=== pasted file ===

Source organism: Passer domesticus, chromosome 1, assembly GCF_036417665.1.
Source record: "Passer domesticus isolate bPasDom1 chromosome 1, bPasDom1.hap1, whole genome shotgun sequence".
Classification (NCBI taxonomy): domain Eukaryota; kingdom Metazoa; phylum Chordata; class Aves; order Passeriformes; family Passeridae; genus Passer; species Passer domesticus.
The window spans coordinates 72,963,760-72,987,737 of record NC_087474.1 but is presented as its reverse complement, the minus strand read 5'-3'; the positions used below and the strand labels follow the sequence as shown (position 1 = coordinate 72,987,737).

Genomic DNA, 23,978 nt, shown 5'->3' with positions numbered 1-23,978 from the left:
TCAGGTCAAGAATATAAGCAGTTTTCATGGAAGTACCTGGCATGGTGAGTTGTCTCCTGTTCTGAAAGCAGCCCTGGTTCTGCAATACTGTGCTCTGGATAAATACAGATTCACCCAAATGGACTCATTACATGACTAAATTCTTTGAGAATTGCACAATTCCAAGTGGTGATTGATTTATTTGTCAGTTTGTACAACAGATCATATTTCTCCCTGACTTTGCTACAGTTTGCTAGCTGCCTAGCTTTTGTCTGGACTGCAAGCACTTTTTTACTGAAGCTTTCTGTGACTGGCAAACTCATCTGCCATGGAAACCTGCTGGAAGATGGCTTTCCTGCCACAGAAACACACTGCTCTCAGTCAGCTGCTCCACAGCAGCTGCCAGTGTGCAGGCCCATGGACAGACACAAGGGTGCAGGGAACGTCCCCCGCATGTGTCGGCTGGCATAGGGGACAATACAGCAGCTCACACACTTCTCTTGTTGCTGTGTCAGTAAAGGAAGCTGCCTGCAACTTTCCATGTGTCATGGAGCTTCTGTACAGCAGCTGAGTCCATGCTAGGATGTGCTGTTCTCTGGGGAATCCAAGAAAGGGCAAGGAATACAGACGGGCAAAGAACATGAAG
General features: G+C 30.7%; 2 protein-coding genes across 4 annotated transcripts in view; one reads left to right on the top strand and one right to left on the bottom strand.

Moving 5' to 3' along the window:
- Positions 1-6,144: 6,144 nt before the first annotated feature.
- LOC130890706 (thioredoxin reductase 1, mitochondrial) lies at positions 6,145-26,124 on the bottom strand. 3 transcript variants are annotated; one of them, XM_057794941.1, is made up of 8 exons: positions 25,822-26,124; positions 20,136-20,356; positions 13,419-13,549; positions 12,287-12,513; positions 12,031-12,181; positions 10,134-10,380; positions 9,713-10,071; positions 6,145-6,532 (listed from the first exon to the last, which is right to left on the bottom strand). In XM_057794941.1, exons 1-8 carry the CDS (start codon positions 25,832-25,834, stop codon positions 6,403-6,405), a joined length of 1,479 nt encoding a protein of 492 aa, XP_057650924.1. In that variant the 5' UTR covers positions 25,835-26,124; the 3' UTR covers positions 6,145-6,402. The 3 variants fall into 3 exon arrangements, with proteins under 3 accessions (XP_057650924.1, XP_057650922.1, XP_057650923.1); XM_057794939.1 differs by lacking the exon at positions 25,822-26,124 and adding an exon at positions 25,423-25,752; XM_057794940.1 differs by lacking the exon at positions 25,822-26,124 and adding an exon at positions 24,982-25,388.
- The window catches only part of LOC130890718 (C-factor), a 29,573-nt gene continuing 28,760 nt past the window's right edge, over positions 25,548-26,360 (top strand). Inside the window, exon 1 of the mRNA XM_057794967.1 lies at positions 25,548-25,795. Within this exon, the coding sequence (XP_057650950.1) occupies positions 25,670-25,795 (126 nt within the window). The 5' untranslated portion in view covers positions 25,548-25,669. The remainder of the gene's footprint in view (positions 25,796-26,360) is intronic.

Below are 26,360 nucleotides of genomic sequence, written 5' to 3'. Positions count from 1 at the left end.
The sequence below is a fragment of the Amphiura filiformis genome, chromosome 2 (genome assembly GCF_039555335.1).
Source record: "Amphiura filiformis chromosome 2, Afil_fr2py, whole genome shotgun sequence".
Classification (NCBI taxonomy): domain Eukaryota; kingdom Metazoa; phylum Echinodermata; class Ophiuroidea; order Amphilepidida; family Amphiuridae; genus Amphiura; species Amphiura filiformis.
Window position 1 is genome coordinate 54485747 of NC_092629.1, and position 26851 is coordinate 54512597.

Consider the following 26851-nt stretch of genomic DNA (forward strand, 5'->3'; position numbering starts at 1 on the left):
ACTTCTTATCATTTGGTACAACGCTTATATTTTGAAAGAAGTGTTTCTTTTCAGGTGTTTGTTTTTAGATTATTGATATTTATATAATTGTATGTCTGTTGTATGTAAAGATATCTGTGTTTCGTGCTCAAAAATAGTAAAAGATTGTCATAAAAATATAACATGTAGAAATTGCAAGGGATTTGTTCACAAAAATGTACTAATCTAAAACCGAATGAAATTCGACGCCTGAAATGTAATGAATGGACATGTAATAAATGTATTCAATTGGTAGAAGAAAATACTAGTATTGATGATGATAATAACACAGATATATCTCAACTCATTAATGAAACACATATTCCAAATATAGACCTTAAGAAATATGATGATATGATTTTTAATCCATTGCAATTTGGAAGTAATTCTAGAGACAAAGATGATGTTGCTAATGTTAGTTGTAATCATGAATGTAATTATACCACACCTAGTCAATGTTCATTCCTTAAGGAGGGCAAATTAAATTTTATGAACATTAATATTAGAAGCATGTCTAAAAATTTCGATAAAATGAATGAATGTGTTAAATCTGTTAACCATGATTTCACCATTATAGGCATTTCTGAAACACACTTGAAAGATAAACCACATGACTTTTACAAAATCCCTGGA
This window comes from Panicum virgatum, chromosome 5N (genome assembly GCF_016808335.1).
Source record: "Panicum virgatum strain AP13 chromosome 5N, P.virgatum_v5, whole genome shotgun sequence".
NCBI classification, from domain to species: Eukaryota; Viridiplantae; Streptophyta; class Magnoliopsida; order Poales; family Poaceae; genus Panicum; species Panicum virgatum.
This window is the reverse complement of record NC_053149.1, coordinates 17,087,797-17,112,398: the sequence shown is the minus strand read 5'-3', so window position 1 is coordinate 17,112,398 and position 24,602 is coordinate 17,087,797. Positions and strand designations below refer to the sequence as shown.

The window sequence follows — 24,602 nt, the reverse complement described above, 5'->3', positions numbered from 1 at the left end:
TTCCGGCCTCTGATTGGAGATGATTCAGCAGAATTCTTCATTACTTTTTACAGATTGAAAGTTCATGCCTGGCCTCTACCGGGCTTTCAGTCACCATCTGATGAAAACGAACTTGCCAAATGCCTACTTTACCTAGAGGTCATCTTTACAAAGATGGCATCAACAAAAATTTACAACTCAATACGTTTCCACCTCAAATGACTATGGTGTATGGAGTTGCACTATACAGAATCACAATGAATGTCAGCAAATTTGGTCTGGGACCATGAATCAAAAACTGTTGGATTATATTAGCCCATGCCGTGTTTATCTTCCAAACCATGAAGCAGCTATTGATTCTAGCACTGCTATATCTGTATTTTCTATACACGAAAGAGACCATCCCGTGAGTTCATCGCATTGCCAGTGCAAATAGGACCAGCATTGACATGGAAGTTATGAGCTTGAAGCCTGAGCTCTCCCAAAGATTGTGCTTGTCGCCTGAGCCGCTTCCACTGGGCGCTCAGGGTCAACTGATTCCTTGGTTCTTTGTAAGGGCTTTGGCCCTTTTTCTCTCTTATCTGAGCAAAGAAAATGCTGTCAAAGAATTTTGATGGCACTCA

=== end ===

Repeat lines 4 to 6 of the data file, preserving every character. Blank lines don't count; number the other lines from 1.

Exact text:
The window spans coordinates 72,963,760-72,987,737 of record NC_087474.1 but is presented as its reverse complement, the minus strand read 5'-3'; the positions used below and the strand labels follow the sequence as shown (position 1 = coordinate 72,987,737).

Genomic DNA, 23,978 nt, shown 5'->3' with positions numbered 1-23,978 from the left:
TCAGGTCAAGAATATAAGCAGTTTTCATGGAAGTACCTGGCATGGTGAGTTGTCTCCTGTTCTGAAAGCAGCCCTGGTTCTGCAATACTGTGCTCTGGATAAATACAGATTCACCCAAATGGACTCATTACATGACTAAATTCTTTGAGAATTGCACAATTCCAAGTGGTGATTGATTTATTTGTCAGTTTGTACAACAGATCATATTTCTCCCTGACTTTGCTACAGTTTGCTAGCTGCCTAGCTTTTGTCTGGACTGCAAGCACTTTTTTACTGAAGCTTTCTGTGACTGGCAAACTCATCTGCCATGGAAACCTGCTGGAAGATGGCTTTCCTGCCACAGAAACACACTGCTCTCAGTCAGCTGCTCCACAGCAGCTGCCAGTGTGCAGGCCCATGGACAGACACAAGGGTGCAGGGAACGTCCCCCGCATGTGTCGGCTGGCATAGGGGACAATACAGCAGCTCACACACTTCTCTTGTTGCTGTGTCAGTAAAGGAAGCTGCCTGCAACTTTCCATGTGTCATGGAGCTTCTGTACAGCAGCTGAGTCCATGCTAGGATGTGCTGTTCTCTGGGGAATCCAAGAAAGGGCAAGGAATACAGACGGGCAAAGAACATGAAG